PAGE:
Moonfleet eBook

J. Meade Falkner
This eBook from the Gutenberg Project consists of approximately 292 pages of information about Moonfleet.



Shades of the dead, have I not heard your voices
Rise on the night-rolling breath of the gale?—­Byron

When I came to myself I was lying, not in the outer blackness of the Mohune vault, not on a floor of sand; but in a bed of sweet clean linen, and in a little whitewashed room, through the window of which the spring sunlight streamed.  Oh, the blessed sunshine, and how I praised God for the light!  At first I thought I was in my own bed at my aunt’s house, and had dreamed of the vault and the smugglers, and that my being prisoned in the darkness was but the horror of a nightmare.  I was for getting up, but fell back on my pillow in the effort to rise, with a weakness and sick languor which I had never known before.  And as I sunk down, I felt something swing about my neck, and putting up my hand, found ’twas Colonel John Mohune’s black locket, and so knew that part at least of this adventure was no dream.

Then the door opened, and to my wandering thought it seemed that I was back again in the vault, for in came Elzevir Block.  Then I held up my hands, and cried—­

‘O Elzevir, save me, save me; I am not come to spy.’

But he, with a kind look on his face, put his hand on my shoulder, and pushed me gently back, saying—­

‘Lie still, lad, there is none here will hurt thee, and drink this.’

He held out to me a bowl of steaming broth, that filled the room with a savour sweeter, ten thousand times, to me than every rose and lily of the world; yet would not let me drink it at a gulp, but made me sip it with a spoon like any baby.  Thus while I drank, he told me where I was, namely, in an attic at the Why Not?, but would not say more then, bidding me get to sleep again, and I should know all afterwards.  And so it was ten days or more before youth and health had their way, and I was strong again; and all that time Elzevir Block sat by my bed, and nursed me tenderly as a woman.  So piece by piece I learned the story of how they found me.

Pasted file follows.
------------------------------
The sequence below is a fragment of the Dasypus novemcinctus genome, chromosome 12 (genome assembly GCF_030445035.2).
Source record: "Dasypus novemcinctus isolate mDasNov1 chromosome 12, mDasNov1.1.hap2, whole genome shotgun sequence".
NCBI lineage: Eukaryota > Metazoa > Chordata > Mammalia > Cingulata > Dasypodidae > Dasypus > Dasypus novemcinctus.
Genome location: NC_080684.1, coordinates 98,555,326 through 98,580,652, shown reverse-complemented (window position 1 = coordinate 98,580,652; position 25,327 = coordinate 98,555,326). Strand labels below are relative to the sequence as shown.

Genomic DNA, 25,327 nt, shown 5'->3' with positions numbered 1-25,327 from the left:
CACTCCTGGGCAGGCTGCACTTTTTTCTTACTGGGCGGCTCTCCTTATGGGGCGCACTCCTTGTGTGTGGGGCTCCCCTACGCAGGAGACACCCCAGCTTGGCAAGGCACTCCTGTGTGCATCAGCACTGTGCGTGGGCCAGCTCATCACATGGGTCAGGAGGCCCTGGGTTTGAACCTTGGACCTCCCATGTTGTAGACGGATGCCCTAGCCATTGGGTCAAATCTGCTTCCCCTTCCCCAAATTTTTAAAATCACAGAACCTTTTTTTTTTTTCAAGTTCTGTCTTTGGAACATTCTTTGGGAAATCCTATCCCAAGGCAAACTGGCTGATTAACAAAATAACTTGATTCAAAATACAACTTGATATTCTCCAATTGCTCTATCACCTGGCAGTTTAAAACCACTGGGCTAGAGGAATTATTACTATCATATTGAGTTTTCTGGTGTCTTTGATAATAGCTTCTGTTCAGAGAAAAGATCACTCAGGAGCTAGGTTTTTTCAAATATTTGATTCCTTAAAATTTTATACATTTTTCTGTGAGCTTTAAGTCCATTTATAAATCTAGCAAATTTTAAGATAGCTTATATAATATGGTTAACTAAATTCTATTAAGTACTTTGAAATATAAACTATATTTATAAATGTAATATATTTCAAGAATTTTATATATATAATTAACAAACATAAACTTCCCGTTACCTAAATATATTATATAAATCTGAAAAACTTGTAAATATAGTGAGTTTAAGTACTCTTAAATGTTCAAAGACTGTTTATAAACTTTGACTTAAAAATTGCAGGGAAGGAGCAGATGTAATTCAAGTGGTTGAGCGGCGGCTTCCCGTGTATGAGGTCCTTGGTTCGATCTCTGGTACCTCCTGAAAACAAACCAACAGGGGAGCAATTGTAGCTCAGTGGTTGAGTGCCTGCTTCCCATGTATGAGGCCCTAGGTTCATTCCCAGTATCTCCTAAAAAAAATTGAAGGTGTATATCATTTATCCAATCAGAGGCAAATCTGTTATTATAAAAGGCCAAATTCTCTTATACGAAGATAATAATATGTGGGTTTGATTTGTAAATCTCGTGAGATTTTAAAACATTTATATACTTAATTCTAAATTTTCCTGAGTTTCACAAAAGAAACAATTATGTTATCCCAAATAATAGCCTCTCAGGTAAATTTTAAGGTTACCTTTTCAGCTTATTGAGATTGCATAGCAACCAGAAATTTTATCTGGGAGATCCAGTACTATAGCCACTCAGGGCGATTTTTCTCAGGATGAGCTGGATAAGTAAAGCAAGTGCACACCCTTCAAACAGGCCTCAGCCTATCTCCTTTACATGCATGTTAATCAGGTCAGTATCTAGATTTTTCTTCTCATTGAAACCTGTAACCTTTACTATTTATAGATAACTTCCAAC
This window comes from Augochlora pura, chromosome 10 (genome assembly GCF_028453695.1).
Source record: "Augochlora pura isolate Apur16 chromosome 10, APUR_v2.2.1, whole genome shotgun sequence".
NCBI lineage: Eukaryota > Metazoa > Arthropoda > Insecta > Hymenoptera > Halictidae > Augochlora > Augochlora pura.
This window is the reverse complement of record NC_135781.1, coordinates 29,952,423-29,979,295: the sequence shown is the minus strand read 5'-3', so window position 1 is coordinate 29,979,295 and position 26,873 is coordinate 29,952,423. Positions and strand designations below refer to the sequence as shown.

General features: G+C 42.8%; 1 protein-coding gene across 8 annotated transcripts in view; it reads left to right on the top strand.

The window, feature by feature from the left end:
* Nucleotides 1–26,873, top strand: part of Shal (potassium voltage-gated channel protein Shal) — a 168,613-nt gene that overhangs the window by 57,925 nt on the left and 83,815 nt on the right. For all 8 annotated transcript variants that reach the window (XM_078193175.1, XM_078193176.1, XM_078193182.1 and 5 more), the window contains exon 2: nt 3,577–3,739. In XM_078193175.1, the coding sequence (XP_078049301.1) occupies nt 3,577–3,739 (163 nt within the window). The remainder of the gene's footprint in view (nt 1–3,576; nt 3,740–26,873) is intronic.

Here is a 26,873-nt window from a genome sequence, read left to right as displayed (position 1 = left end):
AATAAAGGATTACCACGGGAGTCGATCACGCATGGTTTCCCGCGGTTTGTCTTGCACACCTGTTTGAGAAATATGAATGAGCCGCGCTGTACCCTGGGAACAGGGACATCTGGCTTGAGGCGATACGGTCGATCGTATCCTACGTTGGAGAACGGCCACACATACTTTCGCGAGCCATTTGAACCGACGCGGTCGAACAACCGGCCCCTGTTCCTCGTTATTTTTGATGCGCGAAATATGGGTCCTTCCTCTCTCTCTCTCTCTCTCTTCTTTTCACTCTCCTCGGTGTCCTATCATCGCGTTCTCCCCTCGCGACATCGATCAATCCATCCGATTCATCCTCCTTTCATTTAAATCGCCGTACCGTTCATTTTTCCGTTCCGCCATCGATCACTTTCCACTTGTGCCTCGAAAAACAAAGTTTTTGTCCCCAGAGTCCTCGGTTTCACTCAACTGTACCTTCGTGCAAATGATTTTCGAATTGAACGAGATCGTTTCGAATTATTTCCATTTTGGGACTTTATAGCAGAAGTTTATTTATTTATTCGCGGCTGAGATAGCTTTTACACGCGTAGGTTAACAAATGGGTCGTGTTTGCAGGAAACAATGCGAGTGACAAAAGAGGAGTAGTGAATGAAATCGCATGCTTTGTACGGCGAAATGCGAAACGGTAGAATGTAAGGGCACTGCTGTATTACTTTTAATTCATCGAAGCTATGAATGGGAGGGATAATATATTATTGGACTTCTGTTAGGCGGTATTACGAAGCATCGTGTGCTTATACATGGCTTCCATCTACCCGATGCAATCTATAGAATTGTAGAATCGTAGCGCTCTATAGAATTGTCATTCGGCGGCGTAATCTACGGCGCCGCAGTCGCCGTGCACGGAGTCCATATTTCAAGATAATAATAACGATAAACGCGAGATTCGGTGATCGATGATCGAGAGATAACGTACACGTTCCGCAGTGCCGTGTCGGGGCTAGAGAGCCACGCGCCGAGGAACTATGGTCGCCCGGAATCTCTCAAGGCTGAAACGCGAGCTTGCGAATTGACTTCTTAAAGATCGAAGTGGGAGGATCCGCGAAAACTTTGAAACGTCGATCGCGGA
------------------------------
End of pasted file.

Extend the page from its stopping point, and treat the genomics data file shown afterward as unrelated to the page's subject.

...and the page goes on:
’Twas Mr. Glennie who first moved to seek me; for when the second day came that I was not at school, he thought that I was ill, and went to my aunt’s to ask how I did, as was his wont when any ailed.  But Aunt Jane answered him stiffly that she could not say how I did.

‘For’, says she, ’he is run off I know not where, but as he makes his bed, must he lie on’t; and if he run away for his pleasure, may stay away for mine.  I have been pestered with this lot too long, and only bore with him for poor sister Martha’s sake; but ’tis after his father that the graceless lad takes, and thus rewards me.’

With that she bangs the door in the parson’s face and off he goes to Ratsey, but can learn nothing there, and so concludes that I have run away to sea, and am seeking ship at Poole or Weymouth.

Project Gutenberg
Moonfleet from Project Gutenberg. Public domain.
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